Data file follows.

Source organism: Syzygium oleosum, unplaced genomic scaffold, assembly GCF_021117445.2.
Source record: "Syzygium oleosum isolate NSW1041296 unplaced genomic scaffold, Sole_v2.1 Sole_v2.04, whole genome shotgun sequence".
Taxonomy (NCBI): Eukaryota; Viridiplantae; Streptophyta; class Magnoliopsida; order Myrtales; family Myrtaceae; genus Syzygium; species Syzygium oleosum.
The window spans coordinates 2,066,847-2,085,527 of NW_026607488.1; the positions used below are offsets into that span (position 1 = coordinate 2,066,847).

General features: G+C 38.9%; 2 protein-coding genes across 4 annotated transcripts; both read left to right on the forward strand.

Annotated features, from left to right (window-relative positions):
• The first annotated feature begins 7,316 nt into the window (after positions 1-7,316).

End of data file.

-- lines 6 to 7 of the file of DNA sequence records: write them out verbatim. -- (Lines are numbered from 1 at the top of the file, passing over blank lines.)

Annotated features, from left to right (window-relative positions):
• The first annotated feature begins 7,316 nt into the window (after positions 1-7,316).